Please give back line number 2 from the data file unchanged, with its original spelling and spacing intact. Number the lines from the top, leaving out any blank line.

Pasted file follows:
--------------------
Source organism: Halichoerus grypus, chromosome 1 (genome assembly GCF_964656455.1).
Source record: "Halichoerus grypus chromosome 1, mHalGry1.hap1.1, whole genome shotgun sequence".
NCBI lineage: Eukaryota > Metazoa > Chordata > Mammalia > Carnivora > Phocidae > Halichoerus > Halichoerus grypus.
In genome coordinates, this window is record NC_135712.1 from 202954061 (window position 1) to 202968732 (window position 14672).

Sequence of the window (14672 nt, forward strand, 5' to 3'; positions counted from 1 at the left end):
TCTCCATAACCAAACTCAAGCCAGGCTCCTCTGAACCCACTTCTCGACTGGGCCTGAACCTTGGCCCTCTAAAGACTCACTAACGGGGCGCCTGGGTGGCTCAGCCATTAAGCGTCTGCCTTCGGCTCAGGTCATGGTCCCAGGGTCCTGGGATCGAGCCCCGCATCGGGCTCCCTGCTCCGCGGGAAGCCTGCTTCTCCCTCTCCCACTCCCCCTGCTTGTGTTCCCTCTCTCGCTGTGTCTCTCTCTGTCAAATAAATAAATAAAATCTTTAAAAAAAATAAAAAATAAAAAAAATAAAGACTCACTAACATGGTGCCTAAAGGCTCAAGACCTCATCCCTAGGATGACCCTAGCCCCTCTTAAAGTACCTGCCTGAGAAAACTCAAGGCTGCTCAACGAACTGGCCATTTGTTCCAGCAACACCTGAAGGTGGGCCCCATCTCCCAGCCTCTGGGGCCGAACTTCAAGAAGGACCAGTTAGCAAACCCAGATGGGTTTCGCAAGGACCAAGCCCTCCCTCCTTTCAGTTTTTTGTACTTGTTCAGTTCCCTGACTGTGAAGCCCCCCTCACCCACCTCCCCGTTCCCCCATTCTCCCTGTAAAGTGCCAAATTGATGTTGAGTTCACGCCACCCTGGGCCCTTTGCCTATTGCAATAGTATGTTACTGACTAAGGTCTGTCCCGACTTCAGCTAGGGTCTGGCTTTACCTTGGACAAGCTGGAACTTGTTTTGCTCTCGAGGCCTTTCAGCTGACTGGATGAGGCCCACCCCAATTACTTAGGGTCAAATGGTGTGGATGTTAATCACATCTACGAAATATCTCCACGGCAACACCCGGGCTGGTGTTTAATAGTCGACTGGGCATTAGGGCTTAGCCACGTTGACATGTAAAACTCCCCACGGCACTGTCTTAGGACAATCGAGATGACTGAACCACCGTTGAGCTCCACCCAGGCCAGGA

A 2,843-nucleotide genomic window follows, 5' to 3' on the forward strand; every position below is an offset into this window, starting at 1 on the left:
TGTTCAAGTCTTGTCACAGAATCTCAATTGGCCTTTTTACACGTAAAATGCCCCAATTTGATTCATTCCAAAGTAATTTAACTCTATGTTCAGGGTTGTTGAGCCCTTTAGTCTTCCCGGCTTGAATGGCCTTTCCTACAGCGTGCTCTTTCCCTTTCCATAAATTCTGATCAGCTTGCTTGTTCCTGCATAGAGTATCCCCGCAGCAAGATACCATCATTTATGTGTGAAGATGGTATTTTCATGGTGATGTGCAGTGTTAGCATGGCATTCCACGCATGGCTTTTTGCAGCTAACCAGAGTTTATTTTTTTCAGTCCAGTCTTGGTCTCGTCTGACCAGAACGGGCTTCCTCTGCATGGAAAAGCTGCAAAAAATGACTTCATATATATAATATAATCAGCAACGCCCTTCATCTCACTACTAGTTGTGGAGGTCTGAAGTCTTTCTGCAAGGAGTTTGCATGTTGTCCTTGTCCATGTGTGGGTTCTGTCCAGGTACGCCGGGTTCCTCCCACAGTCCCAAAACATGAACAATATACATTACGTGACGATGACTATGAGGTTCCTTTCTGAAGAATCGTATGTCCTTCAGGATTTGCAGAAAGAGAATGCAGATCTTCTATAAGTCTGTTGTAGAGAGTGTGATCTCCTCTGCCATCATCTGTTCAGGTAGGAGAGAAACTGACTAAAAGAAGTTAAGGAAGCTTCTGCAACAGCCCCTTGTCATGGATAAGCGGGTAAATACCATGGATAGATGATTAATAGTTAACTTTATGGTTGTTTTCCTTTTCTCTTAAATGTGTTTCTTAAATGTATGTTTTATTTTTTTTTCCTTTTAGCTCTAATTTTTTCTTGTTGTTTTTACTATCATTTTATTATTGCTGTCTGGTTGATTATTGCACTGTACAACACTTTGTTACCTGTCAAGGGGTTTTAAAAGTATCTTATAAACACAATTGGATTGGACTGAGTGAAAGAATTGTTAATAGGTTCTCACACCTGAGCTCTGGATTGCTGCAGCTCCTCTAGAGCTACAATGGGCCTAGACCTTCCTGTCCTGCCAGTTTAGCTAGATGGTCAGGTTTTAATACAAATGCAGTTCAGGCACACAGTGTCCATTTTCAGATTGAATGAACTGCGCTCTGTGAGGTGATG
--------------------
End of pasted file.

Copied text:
Source record: "Halichoerus grypus chromosome 1, mHalGry1.hap1.1, whole genome shotgun sequence".